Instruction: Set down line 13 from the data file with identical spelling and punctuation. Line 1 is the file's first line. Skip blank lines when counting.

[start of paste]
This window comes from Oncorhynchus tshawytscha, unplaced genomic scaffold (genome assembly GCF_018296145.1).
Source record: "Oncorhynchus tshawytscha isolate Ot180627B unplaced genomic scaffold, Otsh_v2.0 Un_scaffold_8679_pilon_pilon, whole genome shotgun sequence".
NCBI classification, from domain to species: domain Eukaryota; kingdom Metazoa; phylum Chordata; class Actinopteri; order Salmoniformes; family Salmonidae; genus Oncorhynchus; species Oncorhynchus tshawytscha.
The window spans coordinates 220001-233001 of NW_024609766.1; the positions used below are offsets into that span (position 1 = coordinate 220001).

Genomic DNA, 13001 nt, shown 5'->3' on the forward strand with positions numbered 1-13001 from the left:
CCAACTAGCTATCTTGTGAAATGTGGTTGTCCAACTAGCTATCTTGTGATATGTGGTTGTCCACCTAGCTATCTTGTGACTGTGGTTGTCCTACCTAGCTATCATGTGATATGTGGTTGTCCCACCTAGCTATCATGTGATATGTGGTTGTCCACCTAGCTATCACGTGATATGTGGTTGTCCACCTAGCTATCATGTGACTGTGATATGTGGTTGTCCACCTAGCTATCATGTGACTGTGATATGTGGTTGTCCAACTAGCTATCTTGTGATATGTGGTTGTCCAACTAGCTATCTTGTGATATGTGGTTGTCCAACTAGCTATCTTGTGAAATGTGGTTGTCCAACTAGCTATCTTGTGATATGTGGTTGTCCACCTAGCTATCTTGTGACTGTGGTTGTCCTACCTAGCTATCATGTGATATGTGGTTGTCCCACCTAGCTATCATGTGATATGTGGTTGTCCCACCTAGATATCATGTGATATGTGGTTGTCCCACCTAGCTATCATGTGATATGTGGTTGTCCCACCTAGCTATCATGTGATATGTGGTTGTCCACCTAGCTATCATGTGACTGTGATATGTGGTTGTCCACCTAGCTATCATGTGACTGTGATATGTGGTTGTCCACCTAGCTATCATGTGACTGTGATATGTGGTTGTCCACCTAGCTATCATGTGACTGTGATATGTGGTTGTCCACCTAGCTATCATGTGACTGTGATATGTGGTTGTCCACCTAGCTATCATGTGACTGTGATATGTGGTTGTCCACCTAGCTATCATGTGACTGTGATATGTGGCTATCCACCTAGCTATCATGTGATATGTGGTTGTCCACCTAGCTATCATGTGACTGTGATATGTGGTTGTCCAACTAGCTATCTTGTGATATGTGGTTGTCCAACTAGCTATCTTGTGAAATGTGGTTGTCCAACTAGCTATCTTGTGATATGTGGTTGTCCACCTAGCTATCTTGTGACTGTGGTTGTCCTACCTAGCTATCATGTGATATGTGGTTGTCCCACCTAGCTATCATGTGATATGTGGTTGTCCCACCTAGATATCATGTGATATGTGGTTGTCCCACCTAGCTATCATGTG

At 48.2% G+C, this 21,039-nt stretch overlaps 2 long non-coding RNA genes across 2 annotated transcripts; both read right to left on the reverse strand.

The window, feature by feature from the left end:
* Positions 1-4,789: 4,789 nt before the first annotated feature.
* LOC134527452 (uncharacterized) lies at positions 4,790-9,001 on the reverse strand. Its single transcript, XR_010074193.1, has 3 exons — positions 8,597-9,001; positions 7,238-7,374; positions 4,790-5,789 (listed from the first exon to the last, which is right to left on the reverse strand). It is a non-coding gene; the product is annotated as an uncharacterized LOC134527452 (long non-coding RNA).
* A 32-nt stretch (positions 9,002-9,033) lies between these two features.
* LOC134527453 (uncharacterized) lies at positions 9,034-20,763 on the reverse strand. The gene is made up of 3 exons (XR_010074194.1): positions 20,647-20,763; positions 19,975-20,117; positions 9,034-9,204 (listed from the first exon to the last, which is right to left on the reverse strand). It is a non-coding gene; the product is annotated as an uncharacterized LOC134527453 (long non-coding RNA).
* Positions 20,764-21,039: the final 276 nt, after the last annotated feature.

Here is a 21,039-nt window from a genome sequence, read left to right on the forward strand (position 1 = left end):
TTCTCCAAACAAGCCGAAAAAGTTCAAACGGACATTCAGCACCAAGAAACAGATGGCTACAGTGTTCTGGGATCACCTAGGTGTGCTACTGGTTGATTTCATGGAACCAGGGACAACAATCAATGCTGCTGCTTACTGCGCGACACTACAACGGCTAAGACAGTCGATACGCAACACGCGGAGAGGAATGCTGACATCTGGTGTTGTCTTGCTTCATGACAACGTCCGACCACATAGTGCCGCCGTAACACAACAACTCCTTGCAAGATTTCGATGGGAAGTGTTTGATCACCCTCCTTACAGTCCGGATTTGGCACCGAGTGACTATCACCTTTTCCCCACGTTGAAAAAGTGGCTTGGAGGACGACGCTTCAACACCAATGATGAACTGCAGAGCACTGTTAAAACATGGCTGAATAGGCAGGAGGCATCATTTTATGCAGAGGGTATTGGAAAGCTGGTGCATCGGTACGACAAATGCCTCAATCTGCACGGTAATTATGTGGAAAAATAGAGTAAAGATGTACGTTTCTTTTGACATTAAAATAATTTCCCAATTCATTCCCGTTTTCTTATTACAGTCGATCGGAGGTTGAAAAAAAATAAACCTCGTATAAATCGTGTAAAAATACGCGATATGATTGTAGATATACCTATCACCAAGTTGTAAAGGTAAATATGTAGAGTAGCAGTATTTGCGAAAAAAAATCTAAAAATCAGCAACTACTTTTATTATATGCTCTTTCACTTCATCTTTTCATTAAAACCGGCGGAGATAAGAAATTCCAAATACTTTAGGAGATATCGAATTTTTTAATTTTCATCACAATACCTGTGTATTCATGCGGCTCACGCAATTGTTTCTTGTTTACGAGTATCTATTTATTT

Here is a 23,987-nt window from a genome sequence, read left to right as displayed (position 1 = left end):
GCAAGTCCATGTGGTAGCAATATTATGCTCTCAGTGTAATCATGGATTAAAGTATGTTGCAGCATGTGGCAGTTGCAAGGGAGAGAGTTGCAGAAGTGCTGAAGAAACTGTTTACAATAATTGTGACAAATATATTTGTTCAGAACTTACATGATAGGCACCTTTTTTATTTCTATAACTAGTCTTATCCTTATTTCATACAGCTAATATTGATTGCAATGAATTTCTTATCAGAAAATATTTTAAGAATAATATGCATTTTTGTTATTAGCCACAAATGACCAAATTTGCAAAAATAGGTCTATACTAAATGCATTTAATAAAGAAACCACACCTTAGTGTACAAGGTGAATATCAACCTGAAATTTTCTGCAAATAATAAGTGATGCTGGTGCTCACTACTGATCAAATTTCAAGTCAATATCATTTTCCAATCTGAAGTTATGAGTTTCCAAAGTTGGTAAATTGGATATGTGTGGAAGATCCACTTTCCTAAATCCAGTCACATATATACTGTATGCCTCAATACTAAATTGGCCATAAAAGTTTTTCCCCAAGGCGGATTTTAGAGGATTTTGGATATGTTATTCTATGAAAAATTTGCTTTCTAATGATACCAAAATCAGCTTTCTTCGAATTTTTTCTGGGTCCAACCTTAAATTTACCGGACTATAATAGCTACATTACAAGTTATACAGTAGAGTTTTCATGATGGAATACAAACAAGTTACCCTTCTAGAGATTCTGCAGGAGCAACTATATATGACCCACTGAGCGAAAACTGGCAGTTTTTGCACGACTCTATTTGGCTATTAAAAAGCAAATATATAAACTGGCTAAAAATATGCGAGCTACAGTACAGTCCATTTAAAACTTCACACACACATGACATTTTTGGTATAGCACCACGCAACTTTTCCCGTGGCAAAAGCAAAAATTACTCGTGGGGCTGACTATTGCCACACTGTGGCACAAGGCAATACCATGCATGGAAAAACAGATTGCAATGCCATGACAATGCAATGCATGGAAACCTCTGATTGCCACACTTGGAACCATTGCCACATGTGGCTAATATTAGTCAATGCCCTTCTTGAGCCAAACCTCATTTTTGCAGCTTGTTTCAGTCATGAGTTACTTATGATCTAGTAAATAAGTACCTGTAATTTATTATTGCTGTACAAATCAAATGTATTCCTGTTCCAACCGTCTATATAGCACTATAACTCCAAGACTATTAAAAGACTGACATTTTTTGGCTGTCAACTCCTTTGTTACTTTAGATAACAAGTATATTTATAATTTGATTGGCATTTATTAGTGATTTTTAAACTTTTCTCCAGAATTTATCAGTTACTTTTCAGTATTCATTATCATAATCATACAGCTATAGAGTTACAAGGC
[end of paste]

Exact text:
* Positions 20,764-21,039: the final 276 nt, after the last annotated feature.